PureSound Technologies Inc. has recently introduced the ClarityOne™ Earphones, which is the result of 12 years of development and based on 6-patents (with more pending). The company prides itself on releasing the first and only consumer earphones to have a built-in PureSound Processor, for what they call the ultimate in distortion-free, 3-dimentional listening.
The PureSound Processor is described by the company as an economical solution for achieving perfect phase unity between amplifiers and multiple driver systems. It is not a crossover, but a coupling unit. According to the company, this technology cancels
out the counter EMF (electro-magnetic force) and at the same time provides a two way magnetic brake on the voice coil which “couples” it to the amplifier, thereby allowing it to
operate freely with no added distortions. The ClarityOne™ Earphones also come equipped with a touch sensitive track control. This control allows you to easily jump to the next song or back to the previous song or pause and play with one touch.
ClarityOne™ Earphones are supplied with three different tip adapters to accommodate different ear canal sizes. The tips fit into a slot which prevents them from falling off of the earphones. We used the medium size and my kids used the smaller size. It is important to get a good seal in the ear canal otherwise bass response will suffer. Having them too tight can cause long-term discomfort so it is good to find the balance. A sturdy zippered case is provided and inside there is a netted pouch to prevent losing the unused earphone tips when on the go. The ClarityOne™ Earphones have an adequately long 4-foot cable with the last 18-inches (where the "Y"
split occurs) made from a tangle-free material. This works well and help prevent a tangled mess often encountered with these type of earphones.
The frequency response of the ClarityOne™ Earphones was measured
using our Sencore SP295 Audio Analyzer. We started by sealing the earphones
around the microphone to simulate how the earphone will be sealed in the
ear canal. We could see that the low frequency response was affected by how well we sealed the earphone to the microphone. The results were good with a peak of around 2.5 kHz. Both ends of our audio spectrum
produced excellent response and actually looked better than the frequency
response charts we saw at the Ultimate Ears website.
The impedance of the ClarityOne™ Earphones is much lower (8 ohms) than competing products and is touted as being a big advantage over other similar products on the market. We concur that most of the other earphones have significantly higher impedance than the ClarityOne™ Earphones. Surprisingly, these earphones controlled impedance very well from 20Hz to 20kHz. In fact, the minimum impedance we measured was 7.2 ohms at 20kHz and the maximum was 8.3 ohms at 25 Hz. The average impedance over the entire frequency spectrum measured in 1/3 octave steps was 8.0 ohms. A very impressive set of numbers. However, this alone does not mean the system will necessarily sound better.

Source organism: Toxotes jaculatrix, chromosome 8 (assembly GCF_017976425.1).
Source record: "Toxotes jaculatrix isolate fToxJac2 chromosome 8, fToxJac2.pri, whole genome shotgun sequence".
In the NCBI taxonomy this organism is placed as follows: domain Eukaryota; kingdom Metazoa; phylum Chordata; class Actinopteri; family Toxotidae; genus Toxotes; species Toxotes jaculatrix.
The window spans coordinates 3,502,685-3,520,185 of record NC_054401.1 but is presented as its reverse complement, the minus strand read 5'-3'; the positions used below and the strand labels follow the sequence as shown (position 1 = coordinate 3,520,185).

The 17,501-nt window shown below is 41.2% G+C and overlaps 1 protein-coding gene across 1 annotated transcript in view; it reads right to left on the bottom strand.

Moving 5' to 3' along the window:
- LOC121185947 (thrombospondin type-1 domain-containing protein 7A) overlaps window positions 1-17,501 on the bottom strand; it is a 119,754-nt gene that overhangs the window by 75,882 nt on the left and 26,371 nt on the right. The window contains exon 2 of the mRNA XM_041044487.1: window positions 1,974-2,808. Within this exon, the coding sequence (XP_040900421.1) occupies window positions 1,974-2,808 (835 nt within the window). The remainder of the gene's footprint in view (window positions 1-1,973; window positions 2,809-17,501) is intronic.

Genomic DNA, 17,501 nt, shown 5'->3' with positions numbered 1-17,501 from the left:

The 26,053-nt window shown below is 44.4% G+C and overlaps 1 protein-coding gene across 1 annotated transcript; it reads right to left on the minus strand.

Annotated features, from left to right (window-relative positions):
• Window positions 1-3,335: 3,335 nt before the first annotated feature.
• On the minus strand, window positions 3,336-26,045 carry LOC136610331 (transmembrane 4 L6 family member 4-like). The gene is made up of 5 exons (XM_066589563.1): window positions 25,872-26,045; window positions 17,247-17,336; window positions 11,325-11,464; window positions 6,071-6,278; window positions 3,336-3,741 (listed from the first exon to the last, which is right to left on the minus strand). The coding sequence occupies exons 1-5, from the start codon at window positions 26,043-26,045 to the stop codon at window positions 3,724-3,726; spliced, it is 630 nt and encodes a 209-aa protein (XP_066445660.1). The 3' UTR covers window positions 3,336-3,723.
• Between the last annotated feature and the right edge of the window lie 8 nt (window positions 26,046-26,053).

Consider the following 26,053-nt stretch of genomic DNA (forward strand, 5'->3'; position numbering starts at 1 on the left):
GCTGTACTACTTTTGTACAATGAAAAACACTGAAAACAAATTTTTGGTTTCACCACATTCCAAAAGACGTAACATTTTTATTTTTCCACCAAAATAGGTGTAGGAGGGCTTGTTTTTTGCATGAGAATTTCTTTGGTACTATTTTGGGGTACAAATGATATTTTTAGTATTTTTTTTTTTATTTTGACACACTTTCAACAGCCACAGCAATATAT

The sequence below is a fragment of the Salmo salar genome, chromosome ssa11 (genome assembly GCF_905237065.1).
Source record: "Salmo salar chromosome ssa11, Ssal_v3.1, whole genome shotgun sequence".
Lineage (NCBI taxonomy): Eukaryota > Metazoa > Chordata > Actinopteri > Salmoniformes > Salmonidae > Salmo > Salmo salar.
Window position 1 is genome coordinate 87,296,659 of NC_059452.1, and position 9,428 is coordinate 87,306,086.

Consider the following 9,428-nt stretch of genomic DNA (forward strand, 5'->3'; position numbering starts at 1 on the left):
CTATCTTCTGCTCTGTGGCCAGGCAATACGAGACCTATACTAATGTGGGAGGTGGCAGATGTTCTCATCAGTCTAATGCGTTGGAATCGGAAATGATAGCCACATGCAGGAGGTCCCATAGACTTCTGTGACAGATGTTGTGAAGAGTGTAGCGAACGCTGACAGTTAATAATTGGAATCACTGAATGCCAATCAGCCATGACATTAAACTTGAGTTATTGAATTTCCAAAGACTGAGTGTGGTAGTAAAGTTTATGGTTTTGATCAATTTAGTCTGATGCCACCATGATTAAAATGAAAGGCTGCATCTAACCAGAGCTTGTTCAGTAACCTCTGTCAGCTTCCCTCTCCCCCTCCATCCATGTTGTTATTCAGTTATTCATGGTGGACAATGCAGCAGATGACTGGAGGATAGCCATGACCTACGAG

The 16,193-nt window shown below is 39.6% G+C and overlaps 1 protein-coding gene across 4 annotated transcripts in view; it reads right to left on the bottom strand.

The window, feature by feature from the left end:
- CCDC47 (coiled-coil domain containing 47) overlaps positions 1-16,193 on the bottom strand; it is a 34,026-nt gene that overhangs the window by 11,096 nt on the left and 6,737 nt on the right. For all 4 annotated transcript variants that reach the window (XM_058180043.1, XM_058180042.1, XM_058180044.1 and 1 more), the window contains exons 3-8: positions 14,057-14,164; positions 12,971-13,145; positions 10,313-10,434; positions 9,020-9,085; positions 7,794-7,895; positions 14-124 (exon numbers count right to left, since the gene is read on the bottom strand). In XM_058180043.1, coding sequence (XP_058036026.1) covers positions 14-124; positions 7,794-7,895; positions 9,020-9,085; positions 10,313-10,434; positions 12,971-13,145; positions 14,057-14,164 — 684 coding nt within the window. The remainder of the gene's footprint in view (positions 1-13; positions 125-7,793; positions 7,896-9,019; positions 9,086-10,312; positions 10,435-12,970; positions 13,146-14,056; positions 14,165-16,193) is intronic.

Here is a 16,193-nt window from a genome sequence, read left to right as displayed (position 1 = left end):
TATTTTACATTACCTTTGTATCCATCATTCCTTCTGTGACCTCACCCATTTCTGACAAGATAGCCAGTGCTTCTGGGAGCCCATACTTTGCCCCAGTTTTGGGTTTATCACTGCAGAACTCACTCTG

Media Player Interaction
Many of the portable media/audio players have mediocre headphone amplifiers. For example, the older 3rd generation iPod used the Wolfson Microelectronics WM8731 DAC, which has an output impedance of about 5 ohms. This output impedance gets worse at lower frequencies where the in-line capacitors in the audio chain starts to significantly increase the output impedance. Since most Apple earbuds are rated at 16 or 32 ohms, a reasonable (not great) damping factor can be maintained with the iPods. Without equalization, lower impedance earphones could potentially experience a decrease in bass output at lower frequencies. We just wanted to point out that having lower earphone impedance in of itself does not necessarily mean better system performance.
We tested the ClarityOne™ Earphones with several media players including the iPhone 4, Samsung Galaxy Nexus (Android), and a Microsoft Zune (30GB). We also used a high quality headphone amplifier from Headroom to see how well these earphones perform with a very capable low impedance amplifier with good high resolution and uncompressed source material. As it turns out, these earphones are very sensitive and can certainly articulate and reveal the flaws in poorly engineered recordings. These earphones provided amazing upper frequency detail while providing excellent bass reproduction. They were fairly well balanced with a slight upper frequency emphasis that was more pronounced on female vocals. In fact, in some recordings I found them to be a bit on the bright side, especially at higher volumes. However, overall they were quite pleasing.
ClarityOne™ Earphones perform very well in the $130 category. One of the great attributes of this type of in-ear design is the level of isolation one can attain when using them in noisier environments. By sealing out some of the background noise, the user will achieve a more intimate connection with their music. Like any listening device, personal taste will certainly factor into whether these are the right earphones for you. Based on our time with the ClarityOne™ Earphones, we would recommend trying them out.